Engineered Immune Cells Shrink Tumors

Posted on August 31, 2006  Comments (0)

Tumors Shrunk by Engineered Immune Cells, Scientists Say by Stefan Lovgren, on an extermintal treatment with 17 patients so far:

“This is the first example of an effective gene therapy that works in cancer patients,” said Steven Rosenberg, chief of surgery at the National Cancer Institute in Bethesda, Maryland, and leader of the research team.

The therapy has so far been applied only to melanoma patients. But the researchers are optimistic that their treatment can be used for many other types of cancer.

The team has already engineered similar immune cells for more common tumors, such as breast, lung, and liver cancers.

His team focused on T (thymus) cells, a type of specialized immune cell that can learn to recognize and attack specific “foreign” objects, such as the cancer cells that make up tumors.

In the new study, researchers created tumor-fighting cells by harvesting normal T cells from melanoma patients and genetically engineering these cells to carry receptor proteins on their surfaces that recognize cancer markers.

Excercize and Learning

Posted on August 31, 2006  Comments (0)

Increasingly, researchers are finding that brain activity and brain development are enhanced by physical exercise. It now appears that exercise can help kids learn at school.

Listen to the podcast from NPR today
Exercise Improves Learning and Memory, Howard Hughes Medical Institute, 1999.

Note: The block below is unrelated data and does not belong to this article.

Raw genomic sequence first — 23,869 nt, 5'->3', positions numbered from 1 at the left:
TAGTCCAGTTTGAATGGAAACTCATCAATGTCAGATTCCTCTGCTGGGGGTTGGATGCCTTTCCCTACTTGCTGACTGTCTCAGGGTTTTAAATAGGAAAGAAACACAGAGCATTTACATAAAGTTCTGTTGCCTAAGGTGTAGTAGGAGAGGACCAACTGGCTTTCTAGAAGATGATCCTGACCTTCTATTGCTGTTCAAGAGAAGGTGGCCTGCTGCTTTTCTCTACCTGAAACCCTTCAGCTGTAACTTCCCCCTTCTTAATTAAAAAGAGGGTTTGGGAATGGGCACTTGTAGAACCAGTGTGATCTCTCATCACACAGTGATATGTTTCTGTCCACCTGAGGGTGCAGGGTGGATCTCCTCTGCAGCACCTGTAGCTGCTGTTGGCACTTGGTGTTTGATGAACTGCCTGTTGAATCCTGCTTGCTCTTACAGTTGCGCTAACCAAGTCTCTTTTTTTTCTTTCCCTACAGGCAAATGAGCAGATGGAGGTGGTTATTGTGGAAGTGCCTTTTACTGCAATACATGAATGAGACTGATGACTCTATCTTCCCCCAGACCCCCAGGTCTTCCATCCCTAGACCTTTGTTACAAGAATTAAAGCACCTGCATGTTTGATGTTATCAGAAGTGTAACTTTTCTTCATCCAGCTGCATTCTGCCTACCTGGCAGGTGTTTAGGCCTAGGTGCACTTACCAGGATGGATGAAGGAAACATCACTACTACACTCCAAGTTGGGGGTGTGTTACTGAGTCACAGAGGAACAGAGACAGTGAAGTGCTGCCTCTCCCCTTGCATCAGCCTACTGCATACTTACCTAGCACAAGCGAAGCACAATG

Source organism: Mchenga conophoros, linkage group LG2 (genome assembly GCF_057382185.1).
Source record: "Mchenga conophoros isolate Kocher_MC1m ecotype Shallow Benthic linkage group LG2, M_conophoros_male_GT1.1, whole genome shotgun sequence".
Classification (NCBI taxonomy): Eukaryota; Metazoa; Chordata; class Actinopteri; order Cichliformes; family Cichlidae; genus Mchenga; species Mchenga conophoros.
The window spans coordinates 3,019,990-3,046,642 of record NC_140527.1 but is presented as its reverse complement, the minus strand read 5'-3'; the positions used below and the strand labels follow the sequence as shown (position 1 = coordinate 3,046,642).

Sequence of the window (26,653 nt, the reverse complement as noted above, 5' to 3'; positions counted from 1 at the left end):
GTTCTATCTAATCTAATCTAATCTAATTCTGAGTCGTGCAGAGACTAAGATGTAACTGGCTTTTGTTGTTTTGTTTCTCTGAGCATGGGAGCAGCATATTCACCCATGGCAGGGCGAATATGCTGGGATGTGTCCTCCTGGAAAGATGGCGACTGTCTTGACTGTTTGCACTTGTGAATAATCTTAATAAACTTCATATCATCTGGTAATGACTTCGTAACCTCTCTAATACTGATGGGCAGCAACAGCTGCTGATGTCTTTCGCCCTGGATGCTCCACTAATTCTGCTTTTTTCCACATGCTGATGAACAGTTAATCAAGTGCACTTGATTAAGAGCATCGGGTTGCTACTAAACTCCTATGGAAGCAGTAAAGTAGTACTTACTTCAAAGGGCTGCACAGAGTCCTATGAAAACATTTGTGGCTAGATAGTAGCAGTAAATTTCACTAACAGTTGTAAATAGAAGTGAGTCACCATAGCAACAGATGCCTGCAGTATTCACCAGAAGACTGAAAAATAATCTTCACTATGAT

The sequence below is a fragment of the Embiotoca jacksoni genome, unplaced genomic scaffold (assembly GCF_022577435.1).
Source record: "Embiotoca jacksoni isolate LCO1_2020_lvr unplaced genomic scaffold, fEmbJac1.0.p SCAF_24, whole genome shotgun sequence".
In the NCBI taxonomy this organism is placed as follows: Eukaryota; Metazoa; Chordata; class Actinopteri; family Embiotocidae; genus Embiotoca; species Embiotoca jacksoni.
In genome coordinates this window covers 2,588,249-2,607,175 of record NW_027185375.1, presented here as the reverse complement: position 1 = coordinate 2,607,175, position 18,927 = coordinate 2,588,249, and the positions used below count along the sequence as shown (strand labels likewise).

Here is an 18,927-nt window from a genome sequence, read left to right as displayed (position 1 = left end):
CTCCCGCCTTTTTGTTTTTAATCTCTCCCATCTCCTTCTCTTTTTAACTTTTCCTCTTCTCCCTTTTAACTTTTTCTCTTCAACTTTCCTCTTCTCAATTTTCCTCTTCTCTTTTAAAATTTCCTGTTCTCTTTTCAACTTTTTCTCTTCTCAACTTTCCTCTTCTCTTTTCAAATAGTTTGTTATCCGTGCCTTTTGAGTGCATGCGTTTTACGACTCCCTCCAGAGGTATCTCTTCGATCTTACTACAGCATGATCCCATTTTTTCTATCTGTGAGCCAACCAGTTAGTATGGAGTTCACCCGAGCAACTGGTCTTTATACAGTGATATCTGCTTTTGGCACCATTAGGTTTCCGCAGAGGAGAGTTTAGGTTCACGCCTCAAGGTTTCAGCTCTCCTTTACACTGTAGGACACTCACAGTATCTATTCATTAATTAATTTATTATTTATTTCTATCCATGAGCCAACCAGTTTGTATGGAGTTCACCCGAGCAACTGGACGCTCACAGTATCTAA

Ocean Power Plant

Posted on August 30, 2006  Comments (3)

Interest in ocean power resurges by Dennis Camire via A new wave of interest in ocean power:

Ocean thermal power plants, which generate electricity from the temperature difference between the tropics’ warm surface water and deep cold water, could be built on land in several hundred areas around the globe’s equatorial zones and also could be constructed as floating plants.

A recent Electric Power Research Institute study found sites in Maine, Alaska, California and Washington that had good potential for tidal power generation with production costs ranging from 4.2 cents per kilowatt hour to 10.8 cents. By comparison, the average retail cost of electricity to U.S. consumers in May was 8.64 cents per kilowatt hour.

Related: Wind PowerSolar Tower Power GenerationLarge-Scale, Cheap Solar ElectricityMIT’s Energy ‘Manhattan Project’Wind Power Technology Breakthrough
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Wakamaru Robot

Posted on August 30, 2006  Comments (0)

Wakamaru Robot

Another human like robot from Japan (by Mitsubishi): Wakamaru

Unlike conventional robots operated by human instructions, “wakamaru” acts spontaneously, based on his own and his owner’s daily life schedules that he stores. His autonomous behavior is composed of time, place, and behavior, three elements. He uses to approach people and move around according to the time of day, thereby blending in with its owners’ lifestyles.